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    In late June, NOAA Fisheries shut down the commercial fishery for dolphin.
    Big deal, you say. It's just commercial fishermen, you think.
It is a big deal — and you ought to be paying attention, because the reason for the closure points to everything that's wrong with our nation's fishery management system, and why the we need the changes spelled out in the 2014 bill to reauthorize the Magnuson-Stevens Fishery Conservation Act.
    The commercial fishery for dolphin — mahi-mahi — in the Atlantic was closed June 30 because commercial landings were projected to reach the annual catch limit of 1,157,001 pounds.
    That means that until at least January, you will not see mahi on many restaurant menus, particularly on the East Coast.
    It is the first time in the history of the management of the fishery that NOAA — the National Oceanic and Atmospheric Administration — has shut down the dolphin fishery, according to Don Hammond, a fisheries biologist who has been studying mahi for several years.
    Why the catch limit has been reached is anyone's guess — the key word being guess. Because, as recreational fishermen are well aware, the "best available science" that has been rammed down our throats for more than a decade is nonsense. Or non-science, if you will.
    Dolphinfish are a perfect example.
    NOAA's information page on mahi admits fisheries scientists have not conducted a formal stock assessment. "Scientists conducted an exploratory assessment of mahi mahi in 2000 and determined the stock was not overfished."
    Yet NOAA has set quotas and bag limits on fishermen.
    Based on what? Apparently, nothing more than a guess.
    "While mahimahi is abundant and can support a high rate of harvest, managers have adopted a precautionary approach to managing these fisheries," NOAA Fisheries says.
    NGOs — Pew, the Marine Fish Conservation Network, Oceana — would have you believe that this is what's known as using the "best available science."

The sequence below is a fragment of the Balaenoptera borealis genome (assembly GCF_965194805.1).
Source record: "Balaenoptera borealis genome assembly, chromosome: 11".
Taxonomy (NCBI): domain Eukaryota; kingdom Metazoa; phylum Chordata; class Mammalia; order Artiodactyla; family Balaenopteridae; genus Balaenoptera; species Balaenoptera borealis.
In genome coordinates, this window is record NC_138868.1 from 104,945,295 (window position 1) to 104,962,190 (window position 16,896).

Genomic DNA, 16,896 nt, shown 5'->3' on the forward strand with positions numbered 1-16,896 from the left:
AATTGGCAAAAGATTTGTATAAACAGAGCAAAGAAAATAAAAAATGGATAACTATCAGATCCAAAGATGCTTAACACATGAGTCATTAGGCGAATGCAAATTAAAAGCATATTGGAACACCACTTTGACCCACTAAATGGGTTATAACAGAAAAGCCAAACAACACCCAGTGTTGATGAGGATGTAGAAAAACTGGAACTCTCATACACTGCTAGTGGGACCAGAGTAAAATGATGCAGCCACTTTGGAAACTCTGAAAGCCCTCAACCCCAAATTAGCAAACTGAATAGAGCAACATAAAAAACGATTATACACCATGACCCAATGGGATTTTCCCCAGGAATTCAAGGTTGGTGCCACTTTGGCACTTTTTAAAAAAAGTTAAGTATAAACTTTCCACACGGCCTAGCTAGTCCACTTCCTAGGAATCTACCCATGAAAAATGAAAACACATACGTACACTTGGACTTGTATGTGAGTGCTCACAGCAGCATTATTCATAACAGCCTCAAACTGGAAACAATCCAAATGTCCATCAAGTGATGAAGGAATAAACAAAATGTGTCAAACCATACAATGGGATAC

Hogwash. It's restricting simply on the basis of "we think we should."
    I am not against regulating fisheries. There are times where putting rules in place makes sense. But they need to be based in real science. NOAA was supposed to start addressing the scientific deficiencies in its fisheries management years ago. It has done nothing.
    Why? Because the goal that no one wants to admit has been to turn our oceans into national parks.
    Jane Lubchenko, the former head of NOAA and under secretary of commerce for oceans and atmosphere, said in a June interview in The Atlantic magazine that she would like to see the U.S. take the same approach to oceans as it did when it created the National Park System years nearly 100 years ago.
    She and other preservationists would like to see a wider expanse of marine protected areas, and ones that fully shut down "extractive activities such as fishing," as The Atlantic article phrased it.
    The same preservationists and NGOs, of course, believe we should be catching fish and throwing them back, for the most part. They don't want to see common sense applied to any fishery, or real scientific research, which is why we still aren't seeing true, accurate pictures of fishing effort.
    Lip service is cheaper than really doing the work to manage from a truly scientific standpoint.
    And Congress is doing us no favors. Though the House passed the Magnuson reauthorization — the ‘‘Strengthening Fishing Communities and Increasing Flexibility in Fisheries Management Act — in early June, it has been gathering dust in the Senate. The Senate Committee on Commerce, Science, and Transportation, which has its own version of the reauthorization, has not moved anything forward since the House action.
    With Congress becoming mired in the 2016 election cycle already, the chances of getting this bill passed soon and without too much haggling are less and less likely.
    It's time for Congress to act. To stop the gamesmanship and pass a bill that gives fishermen a fighting chance. It's time to hold NOAA accountable for doing its job properly.
    The non-science needs to stop.

Karen Wall